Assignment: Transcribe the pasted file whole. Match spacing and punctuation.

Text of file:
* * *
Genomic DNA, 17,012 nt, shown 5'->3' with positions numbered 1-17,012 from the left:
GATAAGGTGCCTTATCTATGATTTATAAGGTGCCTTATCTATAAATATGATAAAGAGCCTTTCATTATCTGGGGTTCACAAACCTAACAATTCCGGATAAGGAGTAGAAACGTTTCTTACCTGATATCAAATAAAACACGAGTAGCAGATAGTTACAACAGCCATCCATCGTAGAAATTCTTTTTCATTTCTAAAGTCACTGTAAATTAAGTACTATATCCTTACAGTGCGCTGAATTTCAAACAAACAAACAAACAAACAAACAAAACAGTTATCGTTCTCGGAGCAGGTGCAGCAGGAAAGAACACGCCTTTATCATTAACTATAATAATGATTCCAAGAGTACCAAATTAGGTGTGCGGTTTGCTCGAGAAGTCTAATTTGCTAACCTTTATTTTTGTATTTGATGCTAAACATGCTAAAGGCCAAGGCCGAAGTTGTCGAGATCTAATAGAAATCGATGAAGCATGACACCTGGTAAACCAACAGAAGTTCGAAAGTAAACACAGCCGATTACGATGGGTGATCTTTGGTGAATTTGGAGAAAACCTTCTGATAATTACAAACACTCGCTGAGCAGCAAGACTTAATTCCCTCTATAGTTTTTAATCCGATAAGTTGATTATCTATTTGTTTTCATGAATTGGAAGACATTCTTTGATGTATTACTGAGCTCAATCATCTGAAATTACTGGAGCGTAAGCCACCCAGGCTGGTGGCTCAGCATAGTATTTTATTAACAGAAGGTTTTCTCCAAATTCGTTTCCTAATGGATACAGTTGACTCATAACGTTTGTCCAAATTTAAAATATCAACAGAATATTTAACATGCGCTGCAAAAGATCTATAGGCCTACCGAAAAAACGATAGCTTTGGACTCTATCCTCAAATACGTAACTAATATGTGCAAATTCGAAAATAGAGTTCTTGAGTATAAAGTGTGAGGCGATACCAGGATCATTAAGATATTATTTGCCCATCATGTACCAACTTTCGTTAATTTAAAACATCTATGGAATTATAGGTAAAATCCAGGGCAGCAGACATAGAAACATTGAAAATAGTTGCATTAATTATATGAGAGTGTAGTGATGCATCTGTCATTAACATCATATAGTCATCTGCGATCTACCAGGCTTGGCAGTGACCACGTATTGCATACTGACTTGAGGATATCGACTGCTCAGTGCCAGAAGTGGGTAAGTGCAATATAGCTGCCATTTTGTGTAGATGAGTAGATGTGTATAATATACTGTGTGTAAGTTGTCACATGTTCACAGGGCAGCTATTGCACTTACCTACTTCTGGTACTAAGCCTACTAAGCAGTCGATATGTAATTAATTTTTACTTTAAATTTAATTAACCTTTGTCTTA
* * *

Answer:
Genomic DNA, 17,012 nt, shown 5'->3' with positions numbered 1-17,012 from the left:
GATAAGGTGCCTTATCTATGATTTATAAGGTGCCTTATCTATAAATATGATAAAGAGCCTTTCATTATCTGGGGTTCACAAACCTAACAATTCCGGATAAGGAGTAGAAACGTTTCTTACCTGATATCAAATAAAACACGAGTAGCAGATAGTTACAACAGCCATCCATCGTAGAAATTCTTTTTCATTTCTAAAGTCACTGTAAATTAAGTACTATATCCTTACAGTGCGCTGAATTTCAAACAAACAAACAAACAAACAAACAAAACAGTTATCGTTCTCGGAGCAGGTGCAGCAGGAAAGAACACGCCTTTATCATTAACTATAATAATGATTCCAAGAGTACCAAATTAGGTGTGCGGTTTGCTCGAGAAGTCTAATTTGCTAACCTTTATTTTTGTATTTGATGCTAAACATGCTAAAGGCCAAGGCCGAAGTTGTCGAGATCTAATAGAAATCGATGAAGCATGACACCTGGTAAACCAACAGAAGTTCGAAAGTAAACACAGCCGATTACGATGGGTGATCTTTGGTGAATTTGGAGAAAACCTTCTGATAATTACAAACACTCGCTGAGCAGCAAGACTTAATTCCCTCTATAGTTTTTAATCCGATAAGTTGATTATCTATTTGTTTTCATGAATTGGAAGACATTCTTTGATGTATTACTGAGCTCAATCATCTGAAATTACTGGAGCGTAAGCCACCCAGGCTGGTGGCTCAGCATAGTATTTTATTAACAGAAGGTTTTCTCCAAATTCGTTTCCTAATGGATACAGTTGACTCATAACGTTTGTCCAAATTTAAAATATCAACAGAATATTTAACATGCGCTGCAAAAGATCTATAGGCCTACCGAAAAAACGATAGCTTTGGACTCTATCCTCAAATACGTAACTAATATGTGCAAATTCGAAAATAGAGTTCTTGAGTATAAAGTGTGAGGCGATACCAGGATCATTAAGATATTATTTGCCCATCATGTACCAACTTTCGTTAATTTAAAACATCTATGGAATTATAGGTAAAATCCAGGGCAGCAGACATAGAAACATTGAAAATAGTTGCATTAATTATATGAGAGTGTAGTGATGCATCTGTCATTAACATCATATAGTCATCTGCGATCTACCAGGCTTGGCAGTGACCACGTATTGCATACTGACTTGAGGATATCGACTGCTCAGTGCCAGAAGTGGGTAAGTGCAATATAGCTGCCATTTTGTGTAGATGAGTAGATGTGTATAATATACTGTGTGTAAGTTGTCACATGTTCACAGGGCAGCTATTGCACTTACCTACTTCTGGTACTAAGCCTACTAAGCAGTCGATATGTAATTAATTTTTACTTTAAATTTAATTAACCTTTGTCTTA